Raleigh Digital Estate Planning Attorney Pioneering New Area of Law

Stephen P Stewart Law has been helping clients solve their business, estate and tax problems for over 25 years. Now, Stephen Stewart is encouraging clients to think differently about their digital footprint, and carefully consider their digital estate plan. 

Stephen P. Stewart, J.D., LL.M. (Taxation) has practiced law in the state of North Carolina for over 25 years concentrating in the areas of business, estate and tax law and is pioneering a new area of law called "digital estate planning."Digital estate planning is just one of many services which Stephen P Stewart Law offers clients, and in this increasingly digital age, its importance is growing more prevalent by the day; in fact, no one in this new digital age should find themselves without a digital estate plan amendment to their traditional estate plan and for those without any estate plan, don’t even consider finalizing an estate plan without including your digital assets and digital accounts (ie. onine banking, iTunes, Gmail, Office365 and more).  

Stephen Stewart’s digital estate planning is a brand new frontier practice which guarantees the future plans and wishes of his Raleigh clients, should the worst happen, and ensuring that your beneficiaries have access to the accounts according to your plans and wishes. Did you know, for instance, that access to your online accounts and privacy is not guaranteed upon your passing? It’s time to do something to protect your online profiles, no matter the circumstances. 

Without a digital estate plan, we all risk handing over complete control of our digital accounts to the companies in question. If our wishes are not clear, it’s the terms of conditions of these accounts which will prevail. And that’s why we all need to think clearly about our digital estate planning, to ensure that we retain control over what is becoming an increasingly powerful and valuable resource in our lives. 

Digital assets are incredibly varied, and many people might not even know they have them. However, estate planning attorney Stephen Stewart recommends you think carefully about the online accounts you hold, and think about what makes up your own digital estate. It’s likely that there’s far more to it than you think! 

A properly constructed digital estate plan is vital for those who hold any of the following accounts: Apple iTunes, photos or iCloud, Gmail, Google drive or GSuite accounts, Microsoft Office365, Amazon account, online investment accounts, online banking accounts, any/all apps on your smartphone, business accounts that contain client data, online dating accounts, password apps/services, online shopping accounts with sensitive data and purchase history, e-commerce and 3rd party website accounts like Shopify or Wix.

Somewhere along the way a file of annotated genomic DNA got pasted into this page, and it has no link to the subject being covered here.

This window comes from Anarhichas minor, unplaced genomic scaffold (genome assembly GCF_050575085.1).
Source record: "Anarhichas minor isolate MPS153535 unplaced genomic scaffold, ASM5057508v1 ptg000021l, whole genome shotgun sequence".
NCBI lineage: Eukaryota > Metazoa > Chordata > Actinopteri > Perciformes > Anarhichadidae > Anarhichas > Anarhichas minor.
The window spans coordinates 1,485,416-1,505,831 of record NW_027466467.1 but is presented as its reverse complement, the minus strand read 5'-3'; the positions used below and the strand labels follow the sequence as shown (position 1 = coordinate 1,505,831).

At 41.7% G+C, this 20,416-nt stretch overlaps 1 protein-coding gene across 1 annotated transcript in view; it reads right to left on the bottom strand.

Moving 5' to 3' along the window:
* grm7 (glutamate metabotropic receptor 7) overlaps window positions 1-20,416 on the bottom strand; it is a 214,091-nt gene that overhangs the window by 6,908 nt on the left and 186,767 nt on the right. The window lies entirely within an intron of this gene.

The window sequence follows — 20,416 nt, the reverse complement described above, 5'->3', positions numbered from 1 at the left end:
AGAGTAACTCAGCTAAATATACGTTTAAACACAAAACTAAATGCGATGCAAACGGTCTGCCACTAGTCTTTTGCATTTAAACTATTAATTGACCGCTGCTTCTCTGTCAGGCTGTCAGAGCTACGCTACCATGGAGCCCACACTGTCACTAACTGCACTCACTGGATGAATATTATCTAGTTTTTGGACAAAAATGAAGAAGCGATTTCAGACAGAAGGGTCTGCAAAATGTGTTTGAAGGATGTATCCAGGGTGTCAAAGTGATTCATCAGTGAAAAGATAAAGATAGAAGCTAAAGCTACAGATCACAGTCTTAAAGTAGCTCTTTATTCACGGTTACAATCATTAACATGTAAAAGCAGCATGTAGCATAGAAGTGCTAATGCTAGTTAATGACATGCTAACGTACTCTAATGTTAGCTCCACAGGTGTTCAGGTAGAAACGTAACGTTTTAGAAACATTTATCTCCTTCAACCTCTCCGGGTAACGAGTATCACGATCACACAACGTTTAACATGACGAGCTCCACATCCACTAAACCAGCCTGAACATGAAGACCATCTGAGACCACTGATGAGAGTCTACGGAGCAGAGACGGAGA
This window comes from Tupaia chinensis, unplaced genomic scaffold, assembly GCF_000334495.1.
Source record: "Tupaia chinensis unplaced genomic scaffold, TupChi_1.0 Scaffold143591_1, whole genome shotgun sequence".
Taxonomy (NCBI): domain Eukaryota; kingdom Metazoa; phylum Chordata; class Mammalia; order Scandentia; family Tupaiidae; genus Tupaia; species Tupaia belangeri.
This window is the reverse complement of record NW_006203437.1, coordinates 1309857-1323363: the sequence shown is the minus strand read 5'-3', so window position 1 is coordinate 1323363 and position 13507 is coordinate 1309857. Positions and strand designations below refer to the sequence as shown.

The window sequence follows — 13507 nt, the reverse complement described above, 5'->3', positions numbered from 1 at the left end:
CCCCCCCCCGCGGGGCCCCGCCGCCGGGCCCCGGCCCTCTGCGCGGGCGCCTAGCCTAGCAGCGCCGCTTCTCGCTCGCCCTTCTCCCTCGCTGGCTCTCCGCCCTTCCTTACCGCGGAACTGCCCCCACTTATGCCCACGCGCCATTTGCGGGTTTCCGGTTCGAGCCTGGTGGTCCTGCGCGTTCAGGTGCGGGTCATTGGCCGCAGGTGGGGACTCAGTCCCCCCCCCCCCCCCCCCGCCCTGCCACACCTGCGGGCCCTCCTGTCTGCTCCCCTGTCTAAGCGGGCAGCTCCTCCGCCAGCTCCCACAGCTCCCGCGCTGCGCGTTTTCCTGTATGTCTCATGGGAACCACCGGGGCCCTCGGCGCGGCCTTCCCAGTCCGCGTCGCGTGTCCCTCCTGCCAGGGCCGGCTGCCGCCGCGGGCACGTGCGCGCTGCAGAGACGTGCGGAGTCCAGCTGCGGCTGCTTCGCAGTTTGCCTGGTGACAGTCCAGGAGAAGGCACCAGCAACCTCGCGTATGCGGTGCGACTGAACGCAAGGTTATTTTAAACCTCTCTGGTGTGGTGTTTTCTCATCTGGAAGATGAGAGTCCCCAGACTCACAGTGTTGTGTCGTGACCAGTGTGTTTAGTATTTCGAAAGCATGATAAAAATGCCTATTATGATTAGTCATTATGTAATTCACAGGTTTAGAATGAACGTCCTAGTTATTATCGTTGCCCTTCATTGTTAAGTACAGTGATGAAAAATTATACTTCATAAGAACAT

Digital estate planning covers a whole range of assets, including hardware such as computers, hard drives, tablets, smartphones, digital cameras, e-readers, music players and other devices. There’s also data to consider, whether that’s stored via the cloud, on your own hard drive or online via other services such as Dropbox. 

Domain names too must be considered. If you hold a valuable domain name you’ll definitely want to plan for the future and ensure it doesn’t fall into the wrong hands. Think about your online accounts too, such as email addresses, social media accounts, bank accounts like PayPal, photography accounts, gaming accounts and relevant communication held within these. 

Many people don’t realize that they also need to think carefully about the content they’ve posted via online accounts, communication and correspondence held within these sites, and all the information required to access the accounts themselves. Our online accounts hold a wealth of information about us, from personal information to credit details and even browsing history. When you start to delve deeper into the data that your own social accounts hold, you might be surprised by what you find. 

Another valuable part of digital estate planning is intellectual property. Many of us own important intellectual property which is entirely digital, for example copyrighted materials, trademarks or any code which you have written personally. 

It’s time to think differently about family estate planning. The future is digital. Learn more about digital estate planning here


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